However, in the wake of its electoral drubbing in the urban civic polls, which forced it into an introspective mood, the saffron part’s prospects are not too bright. The party is hemmed by factional feuds, infighting and mired with controversies. The party has earned a bad reputation due to poor governance and after the exit of BS Yeddyurappa - the most influential leader of the power Lingayat community- the going for the BJP is surely tough. Karnataka was once an investment-friendly state and seen as an ideal business destination but the state’s poor infrastructure and widespread corruption has prevented the big corporate houses from entering the state. The ruling party has failed miserably to effectively market the government’s achievements in the past five years. Several BJP MLAs, ministers and local leaders have deserted the BJP to join Yeddyurappa’s KJP. 

BJP is strong in coastal Karnataka, Mumbai-Karnataka, Hyderabad-Karnataka but week and almost non-existent in Bangalore region, Central Karnataka and Old Mysore region. Interestingly, the assembly elections will also give the BJP an opportunity to test the appeal of Narendra Modi, who is increasingly being projected as the party`s face in 2014 and pitched against Congress vice president Rahul Gandhi in the race for the prime minister’s post.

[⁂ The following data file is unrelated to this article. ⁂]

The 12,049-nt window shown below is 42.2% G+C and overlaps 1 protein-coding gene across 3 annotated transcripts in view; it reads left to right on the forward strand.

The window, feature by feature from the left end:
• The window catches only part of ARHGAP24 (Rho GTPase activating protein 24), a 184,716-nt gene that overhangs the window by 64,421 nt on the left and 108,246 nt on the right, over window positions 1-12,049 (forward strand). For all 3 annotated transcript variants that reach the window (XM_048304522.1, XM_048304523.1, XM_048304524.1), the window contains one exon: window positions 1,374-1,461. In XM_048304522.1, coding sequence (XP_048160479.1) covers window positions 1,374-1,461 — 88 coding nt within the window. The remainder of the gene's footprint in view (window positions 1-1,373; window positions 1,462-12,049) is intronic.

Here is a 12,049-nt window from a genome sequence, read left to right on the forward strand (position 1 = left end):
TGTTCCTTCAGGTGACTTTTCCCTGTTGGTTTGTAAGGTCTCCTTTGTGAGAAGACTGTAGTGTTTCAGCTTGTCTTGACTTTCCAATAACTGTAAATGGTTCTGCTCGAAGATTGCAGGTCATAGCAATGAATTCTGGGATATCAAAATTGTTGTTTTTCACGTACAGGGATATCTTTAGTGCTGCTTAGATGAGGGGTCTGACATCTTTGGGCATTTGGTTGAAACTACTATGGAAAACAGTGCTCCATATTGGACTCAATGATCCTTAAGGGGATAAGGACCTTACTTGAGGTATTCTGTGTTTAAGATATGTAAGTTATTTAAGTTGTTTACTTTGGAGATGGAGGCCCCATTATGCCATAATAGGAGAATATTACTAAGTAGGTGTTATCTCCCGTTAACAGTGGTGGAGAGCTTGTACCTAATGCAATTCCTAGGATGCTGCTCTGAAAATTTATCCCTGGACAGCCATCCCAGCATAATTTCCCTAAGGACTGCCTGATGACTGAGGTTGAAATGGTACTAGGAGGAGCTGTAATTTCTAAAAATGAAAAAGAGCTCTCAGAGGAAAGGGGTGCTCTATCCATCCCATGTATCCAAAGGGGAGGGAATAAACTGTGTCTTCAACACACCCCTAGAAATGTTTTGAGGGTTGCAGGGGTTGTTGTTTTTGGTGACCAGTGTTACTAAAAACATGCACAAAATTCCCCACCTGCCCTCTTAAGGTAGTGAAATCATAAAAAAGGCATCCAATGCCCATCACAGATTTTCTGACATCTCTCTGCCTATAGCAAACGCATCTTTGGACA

Modi’s magic has worked thrice in a row in Gujarat and probably that is the reason why the Karnataka BJP is relying on him to boost its electoral prospects. A section of BJP leaders here think that an incremental, positive vote in favour of Modi will considerably cut down the anti-incumbency vote against the ruling party in Karnataka. 

Though some oppose roping Modi in Karnataka, there is no disagreement over the fact that Modi`s leadership quality transcends caste and linguistic barriers. Since he is the face of good governance and progress in India, his development mantra may strike a chord with the electorate in Karnataka. The middle class support for BJP’s Hindutva ideology in the state is well known and this could be another reason for Modi to flex his muscles in Karnataka.